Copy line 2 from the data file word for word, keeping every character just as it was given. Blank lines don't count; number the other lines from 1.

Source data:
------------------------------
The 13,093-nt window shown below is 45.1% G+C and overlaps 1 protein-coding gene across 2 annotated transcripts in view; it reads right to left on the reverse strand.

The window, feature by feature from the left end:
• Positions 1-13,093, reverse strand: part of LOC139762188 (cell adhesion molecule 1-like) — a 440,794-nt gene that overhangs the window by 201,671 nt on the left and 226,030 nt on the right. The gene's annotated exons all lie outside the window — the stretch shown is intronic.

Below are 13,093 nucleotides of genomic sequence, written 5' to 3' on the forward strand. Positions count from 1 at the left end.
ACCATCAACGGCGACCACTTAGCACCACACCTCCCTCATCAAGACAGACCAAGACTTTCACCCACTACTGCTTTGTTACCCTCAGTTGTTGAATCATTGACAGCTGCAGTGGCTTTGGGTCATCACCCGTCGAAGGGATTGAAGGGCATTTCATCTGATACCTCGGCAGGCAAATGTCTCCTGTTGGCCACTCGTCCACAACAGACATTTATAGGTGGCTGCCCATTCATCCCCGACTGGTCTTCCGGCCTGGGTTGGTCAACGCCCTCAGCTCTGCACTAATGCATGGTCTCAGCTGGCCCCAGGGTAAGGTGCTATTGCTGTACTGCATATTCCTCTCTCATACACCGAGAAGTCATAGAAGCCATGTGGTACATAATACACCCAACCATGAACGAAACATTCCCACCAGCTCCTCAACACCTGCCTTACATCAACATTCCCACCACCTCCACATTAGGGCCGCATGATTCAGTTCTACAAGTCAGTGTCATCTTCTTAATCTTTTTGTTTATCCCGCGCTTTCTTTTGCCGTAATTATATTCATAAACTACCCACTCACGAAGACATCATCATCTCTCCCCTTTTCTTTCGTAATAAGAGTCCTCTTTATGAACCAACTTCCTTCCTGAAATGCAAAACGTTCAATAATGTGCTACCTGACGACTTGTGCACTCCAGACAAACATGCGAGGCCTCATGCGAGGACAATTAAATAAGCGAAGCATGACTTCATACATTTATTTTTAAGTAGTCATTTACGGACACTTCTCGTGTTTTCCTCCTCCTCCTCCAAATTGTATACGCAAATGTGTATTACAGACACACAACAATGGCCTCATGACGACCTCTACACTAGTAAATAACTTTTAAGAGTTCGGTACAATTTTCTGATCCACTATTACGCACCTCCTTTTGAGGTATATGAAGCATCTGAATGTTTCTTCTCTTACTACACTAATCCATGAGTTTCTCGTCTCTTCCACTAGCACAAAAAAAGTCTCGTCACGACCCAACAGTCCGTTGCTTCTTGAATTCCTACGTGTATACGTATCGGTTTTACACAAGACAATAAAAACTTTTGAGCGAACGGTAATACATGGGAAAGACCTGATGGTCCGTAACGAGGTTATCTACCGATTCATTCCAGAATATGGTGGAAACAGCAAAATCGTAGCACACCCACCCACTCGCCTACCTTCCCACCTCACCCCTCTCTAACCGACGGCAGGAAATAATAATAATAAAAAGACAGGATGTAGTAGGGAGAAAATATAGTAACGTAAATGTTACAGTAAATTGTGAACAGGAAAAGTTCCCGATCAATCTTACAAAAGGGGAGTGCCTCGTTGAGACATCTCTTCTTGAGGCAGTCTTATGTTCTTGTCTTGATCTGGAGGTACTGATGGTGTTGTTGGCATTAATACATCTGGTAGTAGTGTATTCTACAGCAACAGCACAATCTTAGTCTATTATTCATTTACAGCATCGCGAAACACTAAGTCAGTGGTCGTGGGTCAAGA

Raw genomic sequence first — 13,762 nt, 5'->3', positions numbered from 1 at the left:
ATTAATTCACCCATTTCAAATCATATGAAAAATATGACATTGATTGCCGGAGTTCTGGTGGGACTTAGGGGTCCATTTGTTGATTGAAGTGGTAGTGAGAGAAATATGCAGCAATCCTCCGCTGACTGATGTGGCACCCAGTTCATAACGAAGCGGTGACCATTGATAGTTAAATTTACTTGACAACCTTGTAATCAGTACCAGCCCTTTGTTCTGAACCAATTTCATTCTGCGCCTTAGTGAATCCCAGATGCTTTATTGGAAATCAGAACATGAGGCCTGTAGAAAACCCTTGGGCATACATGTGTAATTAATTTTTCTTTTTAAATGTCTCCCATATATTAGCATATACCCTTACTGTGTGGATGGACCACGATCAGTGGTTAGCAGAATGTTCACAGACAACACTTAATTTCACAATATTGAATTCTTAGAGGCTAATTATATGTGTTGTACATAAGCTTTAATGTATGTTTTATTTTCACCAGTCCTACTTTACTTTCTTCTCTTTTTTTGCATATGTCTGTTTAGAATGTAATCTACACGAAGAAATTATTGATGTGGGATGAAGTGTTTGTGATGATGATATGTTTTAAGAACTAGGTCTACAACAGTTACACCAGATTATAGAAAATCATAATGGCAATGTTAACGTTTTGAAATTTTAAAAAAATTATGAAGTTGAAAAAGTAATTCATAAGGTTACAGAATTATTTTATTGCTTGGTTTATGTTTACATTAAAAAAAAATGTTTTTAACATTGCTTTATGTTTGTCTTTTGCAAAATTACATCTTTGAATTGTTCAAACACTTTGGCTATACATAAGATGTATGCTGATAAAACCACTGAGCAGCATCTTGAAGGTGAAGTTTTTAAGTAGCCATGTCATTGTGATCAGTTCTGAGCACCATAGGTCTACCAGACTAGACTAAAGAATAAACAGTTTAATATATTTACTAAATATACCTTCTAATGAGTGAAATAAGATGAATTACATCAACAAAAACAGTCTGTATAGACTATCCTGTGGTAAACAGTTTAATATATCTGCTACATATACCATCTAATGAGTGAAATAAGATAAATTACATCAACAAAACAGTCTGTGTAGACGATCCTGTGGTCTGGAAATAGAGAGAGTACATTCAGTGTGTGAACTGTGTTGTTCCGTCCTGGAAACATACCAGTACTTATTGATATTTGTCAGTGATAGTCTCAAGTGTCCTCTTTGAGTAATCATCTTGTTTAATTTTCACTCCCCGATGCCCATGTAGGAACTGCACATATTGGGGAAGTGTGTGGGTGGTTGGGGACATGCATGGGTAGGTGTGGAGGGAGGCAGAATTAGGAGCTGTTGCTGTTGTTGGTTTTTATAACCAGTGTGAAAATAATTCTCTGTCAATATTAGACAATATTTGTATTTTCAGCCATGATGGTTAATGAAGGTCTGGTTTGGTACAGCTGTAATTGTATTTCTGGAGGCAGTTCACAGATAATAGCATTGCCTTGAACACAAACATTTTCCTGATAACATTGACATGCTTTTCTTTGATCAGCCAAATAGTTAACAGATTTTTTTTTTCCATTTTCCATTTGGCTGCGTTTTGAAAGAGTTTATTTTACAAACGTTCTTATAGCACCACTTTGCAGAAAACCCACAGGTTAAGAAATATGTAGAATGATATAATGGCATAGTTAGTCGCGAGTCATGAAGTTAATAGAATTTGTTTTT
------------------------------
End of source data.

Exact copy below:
The window, feature by feature from the left end: